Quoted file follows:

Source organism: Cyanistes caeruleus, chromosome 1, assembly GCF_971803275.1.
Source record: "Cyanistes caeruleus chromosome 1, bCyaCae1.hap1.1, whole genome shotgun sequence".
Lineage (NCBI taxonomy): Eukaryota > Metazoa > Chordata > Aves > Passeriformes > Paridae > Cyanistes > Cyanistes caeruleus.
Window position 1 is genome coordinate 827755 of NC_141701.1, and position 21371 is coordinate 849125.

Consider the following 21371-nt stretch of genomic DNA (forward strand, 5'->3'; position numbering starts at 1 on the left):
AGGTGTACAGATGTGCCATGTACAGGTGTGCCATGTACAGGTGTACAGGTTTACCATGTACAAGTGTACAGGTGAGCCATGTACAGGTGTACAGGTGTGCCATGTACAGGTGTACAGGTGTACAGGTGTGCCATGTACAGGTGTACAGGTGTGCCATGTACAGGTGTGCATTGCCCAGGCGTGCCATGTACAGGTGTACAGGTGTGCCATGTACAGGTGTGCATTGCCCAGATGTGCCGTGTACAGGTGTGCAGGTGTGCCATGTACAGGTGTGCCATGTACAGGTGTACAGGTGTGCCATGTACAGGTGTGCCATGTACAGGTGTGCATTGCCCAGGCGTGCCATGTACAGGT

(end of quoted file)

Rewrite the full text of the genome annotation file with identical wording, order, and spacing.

Source organism: Cyanistes caeruleus, chromosome 1, assembly GCF_971803275.1.
Source record: "Cyanistes caeruleus chromosome 1, bCyaCae1.hap1.1, whole genome shotgun sequence".
Lineage (NCBI taxonomy): Eukaryota > Metazoa > Chordata > Aves > Passeriformes > Paridae > Cyanistes > Cyanistes caeruleus.
Window position 1 is genome coordinate 827755 of NC_141701.1, and position 21371 is coordinate 849125.

Consider the following 21371-nt stretch of genomic DNA (forward strand, 5'->3'; position numbering starts at 1 on the left):
AGGTGTACAGATGTGCCATGTACAGGTGTGCCATGTACAGGTGTACAGGTTTACCATGTACAAGTGTACAGGTGAGCCATGTACAGGTGTACAGGTGTGCCATGTACAGGTGTACAGGTGTACAGGTGTGCCATGTACAGGTGTACAGGTGTGCCATGTACAGGTGTGCATTGCCCAGGCGTGCCATGTACAGGTGTACAGGTGTGCCATGTACAGGTGTGCATTGCCCAGATGTGCCGTGTACAGGTGTGCAGGTGTGCCATGTACAGGTGTGCCATGTACAGGTGTACAGGTGTGCCATGTACAGGTGTGCCATGTACAGGTGTGCATTGCCCAGGCGTGCCATGTACAGGT